It would be less involved and a scapegoat to stop at this point with a blanket statement that the Word of God is divinely inspired without wrapping it in human flesh and just leave it at that. However, I am compelled to go much farther, though I must admit I have much to learn about the inspiration of Scripture. I am fascinated with God becoming flesh, and how God The Father used Jesus, “The Word,” to live among us. I wonder; does God use human flesh to reveal himself through us also? Did He use the writers of the New Testament as unique individuals? My conviction is God did use them distinctively and can use us distinctively as well.
I found it exciting when I found an echo of my own conviction that God uniquely used the diversity of each New Testament writer. I concur with Dr. Thomas as he contends, “A proper definition of inspiration must be sensitive to the various ways in which individuals were inspired to write the documents that make up the Bible. Surprisingly enough, God did not choose to inspire everyone in an identical fashion.”
There is much I hope to better grasp as we move through this course concerning the New Testament as it relates to how God uses human flesh to write. I look forward to learning how to retain a high view of the New Testament Scripture, while at the same time learning what it means to see God use human vessels for His glory without reducing or diminishing the sovereign work of The Spirit. I love what Dr. Thomas notes when he writes, “There is a tendency among some of the radical proponents of inspiration to reduce the role of the Holy Spirit to the pages of Scripture itself-in effect, placing God in a box. Pentecostals must continue to insist that the ministry of the Holy Spirit cannot be reduced to His role in the inspiration of Scripture.”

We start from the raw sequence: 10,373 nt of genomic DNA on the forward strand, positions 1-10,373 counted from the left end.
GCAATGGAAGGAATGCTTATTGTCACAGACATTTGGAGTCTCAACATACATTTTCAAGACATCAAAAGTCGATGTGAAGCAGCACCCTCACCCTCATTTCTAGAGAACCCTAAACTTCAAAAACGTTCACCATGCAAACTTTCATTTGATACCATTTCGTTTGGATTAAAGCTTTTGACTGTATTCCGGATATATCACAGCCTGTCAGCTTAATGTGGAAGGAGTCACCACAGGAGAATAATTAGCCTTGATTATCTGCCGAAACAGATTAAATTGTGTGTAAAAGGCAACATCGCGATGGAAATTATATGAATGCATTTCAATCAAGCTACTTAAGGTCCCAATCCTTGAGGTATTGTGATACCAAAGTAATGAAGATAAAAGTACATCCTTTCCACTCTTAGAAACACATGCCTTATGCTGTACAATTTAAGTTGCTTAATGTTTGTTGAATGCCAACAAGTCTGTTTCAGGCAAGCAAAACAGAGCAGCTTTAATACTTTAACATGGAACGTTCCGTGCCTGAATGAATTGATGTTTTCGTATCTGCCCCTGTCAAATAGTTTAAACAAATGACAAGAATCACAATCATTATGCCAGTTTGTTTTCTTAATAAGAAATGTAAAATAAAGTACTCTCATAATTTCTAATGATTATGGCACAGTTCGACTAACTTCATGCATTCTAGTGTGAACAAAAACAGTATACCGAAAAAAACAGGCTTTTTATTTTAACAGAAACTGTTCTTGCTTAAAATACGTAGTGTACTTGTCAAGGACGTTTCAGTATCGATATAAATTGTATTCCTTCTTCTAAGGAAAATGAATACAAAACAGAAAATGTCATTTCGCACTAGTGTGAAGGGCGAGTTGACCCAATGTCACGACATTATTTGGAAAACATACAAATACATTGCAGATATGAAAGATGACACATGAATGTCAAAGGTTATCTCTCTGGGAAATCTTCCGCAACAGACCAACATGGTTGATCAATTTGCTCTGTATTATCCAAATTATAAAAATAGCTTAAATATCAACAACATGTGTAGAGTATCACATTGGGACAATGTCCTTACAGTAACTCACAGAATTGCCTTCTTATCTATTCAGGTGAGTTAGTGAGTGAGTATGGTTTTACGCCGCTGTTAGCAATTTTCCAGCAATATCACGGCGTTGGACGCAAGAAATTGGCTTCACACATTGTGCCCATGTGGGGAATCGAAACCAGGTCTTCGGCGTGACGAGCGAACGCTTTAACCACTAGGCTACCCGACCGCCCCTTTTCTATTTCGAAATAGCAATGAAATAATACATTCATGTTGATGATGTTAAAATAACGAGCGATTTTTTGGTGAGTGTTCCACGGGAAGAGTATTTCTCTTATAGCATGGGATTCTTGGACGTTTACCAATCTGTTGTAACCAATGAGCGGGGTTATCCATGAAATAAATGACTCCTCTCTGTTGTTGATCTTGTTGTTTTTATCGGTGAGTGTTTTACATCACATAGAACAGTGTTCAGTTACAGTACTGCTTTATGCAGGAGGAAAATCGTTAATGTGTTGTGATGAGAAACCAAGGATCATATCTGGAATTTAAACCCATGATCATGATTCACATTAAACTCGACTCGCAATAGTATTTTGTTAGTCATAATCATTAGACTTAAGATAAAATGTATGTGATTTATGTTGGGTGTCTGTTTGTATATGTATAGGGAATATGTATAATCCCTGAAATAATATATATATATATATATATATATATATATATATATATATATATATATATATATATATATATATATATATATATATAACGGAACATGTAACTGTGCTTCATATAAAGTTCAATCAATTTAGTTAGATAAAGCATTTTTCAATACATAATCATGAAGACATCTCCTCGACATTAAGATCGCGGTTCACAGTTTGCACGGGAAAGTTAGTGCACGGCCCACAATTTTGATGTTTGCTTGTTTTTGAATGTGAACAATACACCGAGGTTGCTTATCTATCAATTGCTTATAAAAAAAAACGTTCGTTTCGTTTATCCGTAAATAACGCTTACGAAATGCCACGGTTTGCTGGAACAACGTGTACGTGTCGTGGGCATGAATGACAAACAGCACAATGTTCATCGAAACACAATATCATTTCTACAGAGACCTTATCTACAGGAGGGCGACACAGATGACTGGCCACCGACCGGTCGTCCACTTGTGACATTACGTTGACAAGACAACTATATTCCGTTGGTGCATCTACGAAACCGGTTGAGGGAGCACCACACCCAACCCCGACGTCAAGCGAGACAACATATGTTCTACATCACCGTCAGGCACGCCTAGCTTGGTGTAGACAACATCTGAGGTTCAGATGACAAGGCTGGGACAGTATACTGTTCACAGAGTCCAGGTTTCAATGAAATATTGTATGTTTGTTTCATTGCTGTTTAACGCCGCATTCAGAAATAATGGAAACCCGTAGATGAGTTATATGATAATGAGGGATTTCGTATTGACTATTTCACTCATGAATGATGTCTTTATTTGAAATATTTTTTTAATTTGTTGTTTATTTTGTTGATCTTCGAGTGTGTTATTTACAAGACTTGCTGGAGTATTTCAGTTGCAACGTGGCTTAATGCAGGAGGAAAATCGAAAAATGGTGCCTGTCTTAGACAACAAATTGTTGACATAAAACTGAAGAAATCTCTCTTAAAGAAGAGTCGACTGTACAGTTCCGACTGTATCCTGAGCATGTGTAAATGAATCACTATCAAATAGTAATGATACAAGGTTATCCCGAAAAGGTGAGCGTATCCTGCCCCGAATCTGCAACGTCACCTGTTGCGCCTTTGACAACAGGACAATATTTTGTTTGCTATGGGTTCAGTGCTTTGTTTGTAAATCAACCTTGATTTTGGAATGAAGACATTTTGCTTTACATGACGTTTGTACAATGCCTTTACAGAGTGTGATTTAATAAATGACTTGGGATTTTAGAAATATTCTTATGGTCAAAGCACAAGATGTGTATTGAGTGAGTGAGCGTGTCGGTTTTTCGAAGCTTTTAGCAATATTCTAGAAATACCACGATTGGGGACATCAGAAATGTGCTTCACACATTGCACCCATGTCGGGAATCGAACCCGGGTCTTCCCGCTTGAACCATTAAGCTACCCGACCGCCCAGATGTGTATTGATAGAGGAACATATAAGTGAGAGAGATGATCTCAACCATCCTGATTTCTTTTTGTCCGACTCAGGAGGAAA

Burridge, Richard A. “Four Gospels, One Jesus?: A Symbolic Reading” Wm. B. Eerdmans Publishing Co.; 2 edition (September 21, 2005) Kindle Chapter 1, Location 331
 Thomas, Dr.Chris. “Ministry & Theology: Studies for the Church and its Leader” Pathway Press (May 1996) Page 15
 Thomas, Dr.Chris. “Ministry & Theology: Studies for the Church and its Leader” Pathway Press (May 1996) Page 16
 Thomas, Dr.Chris. “Ministry & Theology: Studies for the Church and its Leader” Pathway Press (May 1996) Page 19